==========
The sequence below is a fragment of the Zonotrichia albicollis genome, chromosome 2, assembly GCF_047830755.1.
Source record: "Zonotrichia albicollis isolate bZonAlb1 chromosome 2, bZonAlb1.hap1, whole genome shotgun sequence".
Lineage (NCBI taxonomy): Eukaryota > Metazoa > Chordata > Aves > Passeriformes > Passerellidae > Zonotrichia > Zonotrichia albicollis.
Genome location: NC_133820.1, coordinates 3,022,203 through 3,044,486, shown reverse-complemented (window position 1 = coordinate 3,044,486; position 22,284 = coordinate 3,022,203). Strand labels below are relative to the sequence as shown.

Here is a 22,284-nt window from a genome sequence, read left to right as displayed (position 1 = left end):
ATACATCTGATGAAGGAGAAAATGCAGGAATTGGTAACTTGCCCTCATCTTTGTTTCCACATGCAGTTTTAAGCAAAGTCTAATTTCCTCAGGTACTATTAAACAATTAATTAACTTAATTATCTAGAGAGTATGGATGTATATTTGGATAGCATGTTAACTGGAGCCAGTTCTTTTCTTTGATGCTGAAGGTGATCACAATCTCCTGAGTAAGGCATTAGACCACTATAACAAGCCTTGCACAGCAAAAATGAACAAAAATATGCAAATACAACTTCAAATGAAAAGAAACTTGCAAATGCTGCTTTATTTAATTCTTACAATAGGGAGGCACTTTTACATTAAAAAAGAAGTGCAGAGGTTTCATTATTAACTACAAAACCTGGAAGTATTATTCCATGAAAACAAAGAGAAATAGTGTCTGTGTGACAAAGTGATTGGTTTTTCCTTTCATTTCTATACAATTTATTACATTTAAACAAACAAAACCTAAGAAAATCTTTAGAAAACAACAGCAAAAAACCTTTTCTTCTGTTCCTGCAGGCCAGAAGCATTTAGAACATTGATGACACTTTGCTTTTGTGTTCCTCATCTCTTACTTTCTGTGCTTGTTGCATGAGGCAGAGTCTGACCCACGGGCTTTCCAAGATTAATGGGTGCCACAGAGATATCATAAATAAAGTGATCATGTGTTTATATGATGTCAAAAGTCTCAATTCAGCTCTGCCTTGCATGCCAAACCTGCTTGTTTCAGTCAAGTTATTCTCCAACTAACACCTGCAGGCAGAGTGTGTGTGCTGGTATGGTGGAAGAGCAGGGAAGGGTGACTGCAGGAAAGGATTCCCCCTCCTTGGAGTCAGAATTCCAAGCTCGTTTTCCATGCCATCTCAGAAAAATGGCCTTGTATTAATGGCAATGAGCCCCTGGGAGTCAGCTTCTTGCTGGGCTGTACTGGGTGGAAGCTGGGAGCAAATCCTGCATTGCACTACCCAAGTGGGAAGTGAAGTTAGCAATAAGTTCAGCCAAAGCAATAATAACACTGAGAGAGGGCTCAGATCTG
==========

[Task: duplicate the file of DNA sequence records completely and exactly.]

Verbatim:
The sequence below is a fragment of the Zonotrichia albicollis genome, chromosome 2, assembly GCF_047830755.1.
Source record: "Zonotrichia albicollis isolate bZonAlb1 chromosome 2, bZonAlb1.hap1, whole genome shotgun sequence".
Lineage (NCBI taxonomy): Eukaryota > Metazoa > Chordata > Aves > Passeriformes > Passerellidae > Zonotrichia > Zonotrichia albicollis.
Genome location: NC_133820.1, coordinates 3,022,203 through 3,044,486, shown reverse-complemented (window position 1 = coordinate 3,044,486; position 22,284 = coordinate 3,022,203). Strand labels below are relative to the sequence as shown.

Here is a 22,284-nt window from a genome sequence, read left to right as displayed (position 1 = left end):
ATACATCTGATGAAGGAGAAAATGCAGGAATTGGTAACTTGCCCTCATCTTTGTTTCCACATGCAGTTTTAAGCAAAGTCTAATTTCCTCAGGTACTATTAAACAATTAATTAACTTAATTATCTAGAGAGTATGGATGTATATTTGGATAGCATGTTAACTGGAGCCAGTTCTTTTCTTTGATGCTGAAGGTGATCACAATCTCCTGAGTAAGGCATTAGACCACTATAACAAGCCTTGCACAGCAAAAATGAACAAAAATATGCAAATACAACTTCAAATGAAAAGAAACTTGCAAATGCTGCTTTATTTAATTCTTACAATAGGGAGGCACTTTTACATTAAAAAAGAAGTGCAGAGGTTTCATTATTAACTACAAAACCTGGAAGTATTATTCCATGAAAACAAAGAGAAATAGTGTCTGTGTGACAAAGTGATTGGTTTTTCCTTTCATTTCTATACAATTTATTACATTTAAACAAACAAAACCTAAGAAAATCTTTAGAAAACAACAGCAAAAAACCTTTTCTTCTGTTCCTGCAGGCCAGAAGCATTTAGAACATTGATGACACTTTGCTTTTGTGTTCCTCATCTCTTACTTTCTGTGCTTGTTGCATGAGGCAGAGTCTGACCCACGGGCTTTCCAAGATTAATGGGTGCCACAGAGATATCATAAATAAAGTGATCATGTGTTTATATGATGTCAAAAGTCTCAATTCAGCTCTGCCTTGCATGCCAAACCTGCTTGTTTCAGTCAAGTTATTCTCCAACTAACACCTGCAGGCAGAGTGTGTGTGCTGGTATGGTGGAAGAGCAGGGAAGGGTGACTGCAGGAAAGGATTCCCCCTCCTTGGAGTCAGAATTCCAAGCTCGTTTTCCATGCCATCTCAGAAAAATGGCCTTGTATTAATGGCAATGAGCCCCTGGGAGTCAGCTTCTTGCTGGGCTGTACTGGGTGGAAGCTGGGAGCAAATCCTGCATTGCACTACCCAAGTGGGAAGTGAAGTTAGCAATAAGTTCAGCCAAAGCAATAATAACACTGAGAGAGGGCTCAGATCTG